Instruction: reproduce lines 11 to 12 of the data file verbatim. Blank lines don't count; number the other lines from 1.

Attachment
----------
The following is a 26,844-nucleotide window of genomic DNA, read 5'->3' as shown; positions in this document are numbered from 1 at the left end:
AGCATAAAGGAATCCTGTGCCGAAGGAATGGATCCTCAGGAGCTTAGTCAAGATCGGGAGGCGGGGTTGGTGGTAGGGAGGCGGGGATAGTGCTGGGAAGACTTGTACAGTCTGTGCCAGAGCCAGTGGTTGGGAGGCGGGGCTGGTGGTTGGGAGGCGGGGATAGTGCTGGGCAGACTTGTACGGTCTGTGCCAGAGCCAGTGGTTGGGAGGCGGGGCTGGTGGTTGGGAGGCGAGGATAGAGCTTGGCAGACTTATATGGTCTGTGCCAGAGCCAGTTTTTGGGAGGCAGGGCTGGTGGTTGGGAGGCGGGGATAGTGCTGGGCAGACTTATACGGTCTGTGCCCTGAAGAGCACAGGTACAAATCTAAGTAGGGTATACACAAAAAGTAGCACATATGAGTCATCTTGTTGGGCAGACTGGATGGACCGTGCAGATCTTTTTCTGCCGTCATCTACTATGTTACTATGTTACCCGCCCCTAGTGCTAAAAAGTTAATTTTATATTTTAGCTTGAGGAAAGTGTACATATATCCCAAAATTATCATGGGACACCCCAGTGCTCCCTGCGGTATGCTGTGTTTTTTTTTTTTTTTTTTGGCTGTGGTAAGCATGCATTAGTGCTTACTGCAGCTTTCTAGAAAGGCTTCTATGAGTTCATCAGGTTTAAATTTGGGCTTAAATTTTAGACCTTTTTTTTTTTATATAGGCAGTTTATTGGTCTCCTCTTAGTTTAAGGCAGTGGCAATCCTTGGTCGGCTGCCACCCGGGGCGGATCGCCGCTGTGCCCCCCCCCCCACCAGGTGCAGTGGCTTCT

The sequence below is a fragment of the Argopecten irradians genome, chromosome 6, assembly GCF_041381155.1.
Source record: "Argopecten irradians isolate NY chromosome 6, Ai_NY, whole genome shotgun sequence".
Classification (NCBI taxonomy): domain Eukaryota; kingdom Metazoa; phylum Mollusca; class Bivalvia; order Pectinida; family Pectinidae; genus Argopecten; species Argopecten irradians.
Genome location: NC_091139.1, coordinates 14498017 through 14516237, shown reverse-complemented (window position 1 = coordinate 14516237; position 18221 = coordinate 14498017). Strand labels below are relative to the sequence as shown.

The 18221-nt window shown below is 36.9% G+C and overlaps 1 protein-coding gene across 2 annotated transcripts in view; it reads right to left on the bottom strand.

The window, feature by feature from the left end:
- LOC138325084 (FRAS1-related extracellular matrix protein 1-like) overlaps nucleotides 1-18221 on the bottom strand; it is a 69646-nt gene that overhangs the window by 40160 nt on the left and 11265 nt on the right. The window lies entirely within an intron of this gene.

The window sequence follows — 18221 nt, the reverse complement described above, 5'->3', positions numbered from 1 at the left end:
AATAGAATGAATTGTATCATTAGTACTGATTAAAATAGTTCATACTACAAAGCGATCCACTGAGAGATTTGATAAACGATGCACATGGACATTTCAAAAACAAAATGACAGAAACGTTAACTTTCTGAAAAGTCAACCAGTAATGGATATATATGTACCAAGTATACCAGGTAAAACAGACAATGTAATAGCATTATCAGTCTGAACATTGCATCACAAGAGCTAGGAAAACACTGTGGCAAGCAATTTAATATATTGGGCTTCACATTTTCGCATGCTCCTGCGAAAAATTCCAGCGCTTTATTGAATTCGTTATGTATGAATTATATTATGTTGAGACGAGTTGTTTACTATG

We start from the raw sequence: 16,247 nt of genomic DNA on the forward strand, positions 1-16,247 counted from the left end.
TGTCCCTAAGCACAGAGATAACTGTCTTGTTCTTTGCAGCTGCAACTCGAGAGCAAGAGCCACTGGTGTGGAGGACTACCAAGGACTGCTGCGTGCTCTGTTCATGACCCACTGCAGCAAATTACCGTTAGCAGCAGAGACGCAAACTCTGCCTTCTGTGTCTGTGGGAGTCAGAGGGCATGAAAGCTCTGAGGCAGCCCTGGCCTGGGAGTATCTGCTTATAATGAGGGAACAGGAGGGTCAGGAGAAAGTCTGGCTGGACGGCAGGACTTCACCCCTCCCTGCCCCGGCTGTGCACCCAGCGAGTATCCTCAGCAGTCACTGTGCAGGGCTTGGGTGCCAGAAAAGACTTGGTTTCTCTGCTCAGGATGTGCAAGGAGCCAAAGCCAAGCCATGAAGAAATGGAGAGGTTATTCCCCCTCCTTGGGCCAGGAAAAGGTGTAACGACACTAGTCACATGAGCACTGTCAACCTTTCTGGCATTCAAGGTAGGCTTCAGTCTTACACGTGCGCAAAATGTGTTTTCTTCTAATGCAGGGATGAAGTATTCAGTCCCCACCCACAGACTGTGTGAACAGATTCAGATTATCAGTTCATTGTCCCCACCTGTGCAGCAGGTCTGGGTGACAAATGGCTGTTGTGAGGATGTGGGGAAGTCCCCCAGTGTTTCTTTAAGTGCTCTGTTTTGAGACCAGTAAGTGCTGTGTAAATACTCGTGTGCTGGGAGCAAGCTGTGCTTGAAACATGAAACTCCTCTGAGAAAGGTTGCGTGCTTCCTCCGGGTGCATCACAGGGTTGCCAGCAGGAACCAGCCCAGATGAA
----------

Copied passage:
AATAGAATGAATTGTATCATTAGTACTGATTAAAATAGTTCATACTACAAAGCGATCCACTGAGAGATTTGATAAACGATGCACATGGACATTTCAAAAACAAAATGACAGAAACGTTAACTTTCTGAAAAGTCAACCAGTAATGGATATATATGTACCAAGTATACCAGGTAAAACAGACAATGTAATAGCATTATCAGTCTGAACATTGCATCACAAGAGCTAGGAAAACACTGTGGCAAGCAATTTAATATATTGGGCTTCACATTTTCGCATGCTCCTGCGAAAAATTCCAGCGCTTTATTGAATTCGTTATGTATGAATTATATTATGTTGAGACGAGTTGTTTACTATG

We start from the raw sequence: 16,247 nt of genomic DNA on the forward strand, positions 1-16,247 counted from the left end.